Skip to content
Join our Newsletter

Book Reviews

The Man Who Loved Books Too Much By Allison Hoover Bartlett The Man Who Loved Books Too Much is the true story of a thief, a detective, and a world of literary obsession.

The Man Who Loved Books Too Much

By Allison Hoover Bartlett

The Man Who Loved Books Too Much is the true story of a thief, a detective, and a world of literary obsession. Allison Hoover Bartlett, a journalist, came across the story of the obsessive thief who bilked rare book collectors out of tens of thousands of dollars. Her investigation became "a fascinating journey into a strange, obsessive world where a love for books can sometimes become a fatal attraction."

To research this story, Bartlett spent a great deal of time with book collectors, attending the antique fairs where they have books valued at hundreds of thousands of dollars on display. She explains the book industry lingo as she goes along, casually sharing the things she learned herself.

Many of her interviews were with Ken Sanders, an honest rare book collector who makes his living trading literary antiques. He was the first to realize that the book thefts from sellers across the United States were performed by one man, who operated in a similar way each time.

Bartlett tells the story of how Sanders grew more frustrated with the book thief's operations until it became his personal mission to see the thief locked up for his crimes. Never a man to sit back passively when he and his fellow collectors were being defrauded, he attempted to organize stings to catch the thief, only to find the police did not believe "stealing books" was a major crime. They couldn't comprehend the fact that some books were worth six figures.

The author also managed to track down the thief - John Gilkey - as he sat in jail. Through her interviews, she unmasked the quiet man who had collectors across the country foaming at the mouth in rage and frustration. Gilkey had a twisted sense of what was owed to him. He loved rare, antique books and couldn't afford them. Perceiving it to be the fault of booksellers, he took revenge and helped himself to what he wanted.

Bartlett discovered the man never really held a job, except to work at Saks Fifth Avenue in order collect the credit card numbers of their wealthy clientele. He lived in high style off the fraudulent transactions he carefully put through their credit cards and travelled around America, using his fraudulent transactions to get his hands on the books he obsessively desired.

Not long before publication, Bartlett got word from the rare book world that the unreformed John Gilkey had finished his time and had already stolen a book from a Canadian dealer, but of course was not arrested. The true saga of the compulsive book thief continues to this day.

Find The Man Who Loved Books Too Much in the adult non-fiction collection at the Bob Harkins Branch.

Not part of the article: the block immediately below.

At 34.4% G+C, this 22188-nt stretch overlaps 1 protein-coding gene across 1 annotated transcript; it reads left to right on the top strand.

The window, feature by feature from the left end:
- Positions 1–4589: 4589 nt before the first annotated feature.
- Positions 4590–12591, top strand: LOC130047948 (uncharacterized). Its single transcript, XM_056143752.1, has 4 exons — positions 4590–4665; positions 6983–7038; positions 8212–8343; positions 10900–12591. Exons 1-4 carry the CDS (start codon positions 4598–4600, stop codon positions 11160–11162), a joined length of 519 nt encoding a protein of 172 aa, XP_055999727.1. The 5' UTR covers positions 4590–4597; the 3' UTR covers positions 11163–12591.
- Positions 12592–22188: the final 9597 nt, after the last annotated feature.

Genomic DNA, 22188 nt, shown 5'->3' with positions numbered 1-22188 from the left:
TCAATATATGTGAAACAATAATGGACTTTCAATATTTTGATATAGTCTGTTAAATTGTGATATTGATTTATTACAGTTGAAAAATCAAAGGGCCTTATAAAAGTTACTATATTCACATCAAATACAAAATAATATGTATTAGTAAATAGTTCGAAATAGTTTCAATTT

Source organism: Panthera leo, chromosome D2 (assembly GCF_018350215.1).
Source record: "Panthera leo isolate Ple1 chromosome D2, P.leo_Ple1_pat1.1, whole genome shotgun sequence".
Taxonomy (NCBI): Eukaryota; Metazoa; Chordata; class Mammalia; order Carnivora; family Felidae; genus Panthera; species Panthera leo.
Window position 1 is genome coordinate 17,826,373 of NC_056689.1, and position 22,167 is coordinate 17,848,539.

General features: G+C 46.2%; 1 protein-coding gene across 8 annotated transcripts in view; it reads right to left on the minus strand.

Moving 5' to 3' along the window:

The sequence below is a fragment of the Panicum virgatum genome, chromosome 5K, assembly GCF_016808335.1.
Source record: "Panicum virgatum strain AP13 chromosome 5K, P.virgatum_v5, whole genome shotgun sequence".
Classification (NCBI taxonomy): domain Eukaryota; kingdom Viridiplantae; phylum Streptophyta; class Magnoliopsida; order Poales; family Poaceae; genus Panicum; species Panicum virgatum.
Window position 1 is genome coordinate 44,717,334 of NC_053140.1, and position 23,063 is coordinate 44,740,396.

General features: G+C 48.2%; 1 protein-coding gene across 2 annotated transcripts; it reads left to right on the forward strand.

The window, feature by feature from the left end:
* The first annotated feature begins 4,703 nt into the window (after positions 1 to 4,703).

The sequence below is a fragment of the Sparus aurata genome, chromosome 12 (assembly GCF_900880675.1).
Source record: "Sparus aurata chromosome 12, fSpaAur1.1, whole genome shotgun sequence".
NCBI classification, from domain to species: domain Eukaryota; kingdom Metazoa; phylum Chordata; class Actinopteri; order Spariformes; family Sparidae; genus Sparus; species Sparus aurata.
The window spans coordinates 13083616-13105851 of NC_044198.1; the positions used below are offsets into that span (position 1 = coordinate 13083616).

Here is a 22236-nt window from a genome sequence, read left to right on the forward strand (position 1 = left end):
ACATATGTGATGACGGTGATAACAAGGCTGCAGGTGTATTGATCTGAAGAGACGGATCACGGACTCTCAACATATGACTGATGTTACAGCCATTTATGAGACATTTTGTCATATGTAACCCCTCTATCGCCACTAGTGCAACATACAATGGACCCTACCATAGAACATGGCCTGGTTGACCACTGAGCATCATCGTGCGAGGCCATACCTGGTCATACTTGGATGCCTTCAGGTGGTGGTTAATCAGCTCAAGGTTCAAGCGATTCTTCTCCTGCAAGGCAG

Reviewed by Rachel Huston, Marketing & Development Assistant

The Yellow House

by Patricia Falvey

irst-time novelist Patricia Falvey has written a readable story about fiery Eileen O'Neill and her fractured Catholic family. The O'Neills live in the Protestant province of Ulster during the early years of the last century and become embroiled in the conflict that has troubled Ireland for centuries.

Eileen's cherished childhood home - the yellow house of the title - is taken from her the night her father is killed defending it from Republican rebels. It becomes her life's ambition to own the yellow house again and reunite her family.

Set against the historical backdrop of the Troubles, when the Catholic desire for a free Ireland led by Michael Collins entered its zenith, Eileen's story tells of her own sacrifices to the Cause.

Working in a linen mill by day and playing the fiddle by night, Eileen supports herself and her little brother long after her mother is taken to an asylum. But the beautiful Eileen soon finds herself snared in a bitter love triangle between her desire for the rebel soldier James, and her enduring love for Owen Sheridan, a Quaker, whose family owns the linen mill where Eileen works.

Like many first-time novels, The Yellow House has its clunky bits and a few logistical gaps. Why, for example, would the devoted Owen Sheridan who comes to own the yellow house (now whitewashed), choose to sell it without telling Eileen just when he reaches an understanding with her? Owen has known for years what the house means to Eileen, so why he would jeopardize his future with her by selling it begs for an explanation.

Still, despite the odd gaff, The Yellow House is an enjoyable read and demonstrates how the national crisis of Irish independence had repercussions on all individuals whether or not they participated in the Cause. It can be found at the Bob Harkins Branch in the adult fiction section.

Reviewed by Patricia Gibson, Inter-Library Loans Librarian at the Prince George Public Library